The Hill: Security Fears Grow on Both Sides of Aisle
Members of Congress are debating whether it’s time to adopt new security procedures after the shooting at a Republican baseball practice in Virginia.
Even before the attack, Republican members of Congress were on edge about threats and harassment from constituents angry with President Trump and the GOP’s push to repeal and replace ObamaCare.
Their concerns have only been heightened by Wednesday’s assault, where the lives of lawmakers were likely saved by the presence of Capitol Police officers who were on security detail for House Majority Whip Steve Scalise (R-La.).
“Capitol Police saved a lot of lives today,” said Rep. Chuck Fleischmann (R-Tenn.), who recounted running for his life as gunshots rang out across the field.
“I was running from where I was to try to get to that dugout as quickly as possible. All I could think as I was running was, this guy was going to shoot me,” he said.
Lawmakers were visibly shaken by the second incident of gun violence targeting one of their own in the last six years. In 2011, former Rep. Gabby Giffords (D-Ariz.) was shot in the head at a constituent event.
Rep. Chris Collins (R-N.Y.) announced that he plans to carry a gun with him from now on. Rep. Barry Loudermilk (R-Ga.) said Congress should consider expanding ways for lawmakers to defend themselves. And Rep. James Clyburn (D-S.C.), the third-ranking House Democrat, said he wants to give lawmakers more flexibility to secure their homes and offices.
“You look at the vulnerability. I can assure you, from this day forward, I have a carry permit, I will be carrying when I’m out and about,” Collins told local ABC affiliate WKBW in Buffalo, N.Y.
Collins will not be able to carry a gun at all times, however. Guns are banned from the Capitol complex, and the District of Columbia has strict gun laws.
Loudermilk suggested that more lawmakers, beyond members of leadership, could start receiving additional security protection.
“We’re not any more special than anybody else, but we are targets,” Loudermilk told reporters in the Capitol. “This is exactly why there is a lot of fear of even doing town halls at this point. Some of the things this guy is posting on Facebook — we get the same things, and even worse.”
Clyburn, for his part, wants lawmakers to have more access to security measures.
“For us to have a rule … that you can’t have security cameras in your offices unless you pay for them with your campaign — I just found that out this morning — or you can’t have security stuff in your homes?” Clyburn said. “I can’t tell you how many threats I’ve had against my home. In fact, I’ve had state police staying at home with my family.”
Rep. Tony Cárdenas (D-Calif.) said he urged Speaker Paul Ryan (R-Wis.) to fast-track new security measures for lawmakers.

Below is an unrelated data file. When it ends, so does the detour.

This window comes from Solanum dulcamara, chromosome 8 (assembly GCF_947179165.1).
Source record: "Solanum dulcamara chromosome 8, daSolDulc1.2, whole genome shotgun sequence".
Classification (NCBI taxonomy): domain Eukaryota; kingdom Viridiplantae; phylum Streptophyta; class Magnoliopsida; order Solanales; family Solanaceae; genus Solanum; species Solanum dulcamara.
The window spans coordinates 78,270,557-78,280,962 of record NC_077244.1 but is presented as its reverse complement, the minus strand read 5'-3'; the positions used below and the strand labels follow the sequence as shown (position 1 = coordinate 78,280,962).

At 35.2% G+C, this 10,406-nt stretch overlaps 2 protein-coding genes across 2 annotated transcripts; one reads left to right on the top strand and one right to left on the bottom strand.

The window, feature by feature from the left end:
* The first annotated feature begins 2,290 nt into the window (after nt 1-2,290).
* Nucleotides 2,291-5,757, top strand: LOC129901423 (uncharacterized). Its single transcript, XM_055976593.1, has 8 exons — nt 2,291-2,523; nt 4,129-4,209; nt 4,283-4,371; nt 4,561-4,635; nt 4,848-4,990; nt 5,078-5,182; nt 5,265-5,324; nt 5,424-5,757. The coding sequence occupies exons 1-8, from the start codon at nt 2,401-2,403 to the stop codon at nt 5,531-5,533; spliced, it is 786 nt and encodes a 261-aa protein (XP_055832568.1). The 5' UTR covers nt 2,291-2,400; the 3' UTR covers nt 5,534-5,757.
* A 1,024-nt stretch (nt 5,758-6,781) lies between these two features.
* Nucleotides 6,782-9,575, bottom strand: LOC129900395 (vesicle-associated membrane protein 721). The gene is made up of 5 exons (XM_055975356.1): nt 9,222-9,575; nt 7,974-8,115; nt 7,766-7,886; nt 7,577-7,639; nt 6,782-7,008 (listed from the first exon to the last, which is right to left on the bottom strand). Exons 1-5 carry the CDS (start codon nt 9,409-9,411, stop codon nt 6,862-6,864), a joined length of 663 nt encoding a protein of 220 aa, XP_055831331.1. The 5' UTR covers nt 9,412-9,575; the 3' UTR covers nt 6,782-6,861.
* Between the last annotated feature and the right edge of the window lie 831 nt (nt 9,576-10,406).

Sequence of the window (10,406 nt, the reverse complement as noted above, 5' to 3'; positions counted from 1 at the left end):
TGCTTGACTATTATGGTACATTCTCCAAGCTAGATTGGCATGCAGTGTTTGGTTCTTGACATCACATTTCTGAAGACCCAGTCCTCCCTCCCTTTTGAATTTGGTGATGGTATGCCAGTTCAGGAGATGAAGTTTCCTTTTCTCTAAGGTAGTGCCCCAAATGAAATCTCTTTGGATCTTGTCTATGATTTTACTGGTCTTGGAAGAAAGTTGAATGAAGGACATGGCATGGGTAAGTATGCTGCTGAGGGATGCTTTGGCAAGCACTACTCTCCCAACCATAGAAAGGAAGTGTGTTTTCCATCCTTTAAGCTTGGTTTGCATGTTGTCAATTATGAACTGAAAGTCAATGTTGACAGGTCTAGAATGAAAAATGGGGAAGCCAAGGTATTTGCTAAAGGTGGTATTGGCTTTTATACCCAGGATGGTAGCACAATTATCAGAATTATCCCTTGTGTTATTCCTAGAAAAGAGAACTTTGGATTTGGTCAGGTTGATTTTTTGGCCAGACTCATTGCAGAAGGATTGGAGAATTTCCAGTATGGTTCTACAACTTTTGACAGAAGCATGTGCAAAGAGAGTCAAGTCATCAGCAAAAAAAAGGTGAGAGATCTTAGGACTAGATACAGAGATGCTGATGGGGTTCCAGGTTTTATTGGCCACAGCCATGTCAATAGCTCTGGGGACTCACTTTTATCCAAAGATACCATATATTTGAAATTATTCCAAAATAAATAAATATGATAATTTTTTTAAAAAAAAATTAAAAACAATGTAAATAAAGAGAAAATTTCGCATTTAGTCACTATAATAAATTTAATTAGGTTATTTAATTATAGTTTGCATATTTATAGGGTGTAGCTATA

“Many of us receive threats. And it’s not that we get used to it. You’ve just got to hope and pray that people don’t follow up on those threats, but at any given moment they could, like we saw this morning,” Cárdenas said. “I personally stressed to the Speaker if we could put that on hyper drive and get those results and those decisions as quickly as possible.”
Fleischmann, for example, said he still plans to attend a festival this weekend with thousands of his constituents.
“I’m out with the people. And I think that’s what our founding fathers wanted,” Fleischmann said. “I’m going to continue to do that this weekend when I go home.”
Rep. Patrick Meehan (R-Pa.), another member of the GOP’s baseball team, suggested that enhancing security for individual members could be difficult.
“We were just out practicing baseball. It’s a function of everyday life. We’re public figures, and we can’t hide,” he said. “I don’t know how you look at security for individual members and change it.”
And Rep. Joe Barton (R-Texas), the GOP baseball team’s manager for the upcoming congressional charity baseball game, shook his head when asked if he’d do anything differently at his next town hall.
“When you run for public office and are a member of Congress, you assume certain risk. It’s sad. We shouldn’t be targeted personally. I hope this was not a targeted attack, but we live in a democracy and there are a lot of bad, bad folks out there,” Barton said.
Lawmakers in both parties have been worrying for months about physical threats from angry protesters.
Multiple Republicans, including Reps. Martha McSally (Ariz.) and Tom Garrett (Va.), have received death threats. A woman upset over Rep. David Kustoff’s (R-Tenn.) vote for the GOP’s healthcare bill pursued a car carrying him from an event and later struck its windows.
Within hours after Wednesday’s shooting, Rep. Claudia Tenney’s (R-N.Y.) office said it received a threatening email with the subject line “One down, 216 to go.”
“Did you NOT expect this? When you take away ordinary peoples very lives in order to pay off the wealthiest among us, your own lives are forfeit. Certainly, your souls and morality were lost long before. Good riddance,” the email said.
The threats haven’t been limited to Republicans. BuzzFeed reported that Rep. Nanette Barragán (D-Calif.) said Wednesday that multiple Democratic House lawmakers have received threatening phone calls saying, “You guys are next.”
The heightened vitriol had been on Rep. Jeff Fortenberry’s (R-Neb.) mind before Wednesday’s shooting. Last month, his young daughter found a sign on the family’s lawn that said: “Traitors put party above country. Do the right thing for once, shithead.”
Fortenberry said he’s “always thought it prudent” to have police at his public events. And now, he said, lawmakers have to be ever more vigilant.
“It’s a sign of the fractured signs, and this deep cynicism that’s projected on the institution is ripping the country apart,” Fortenberry said.
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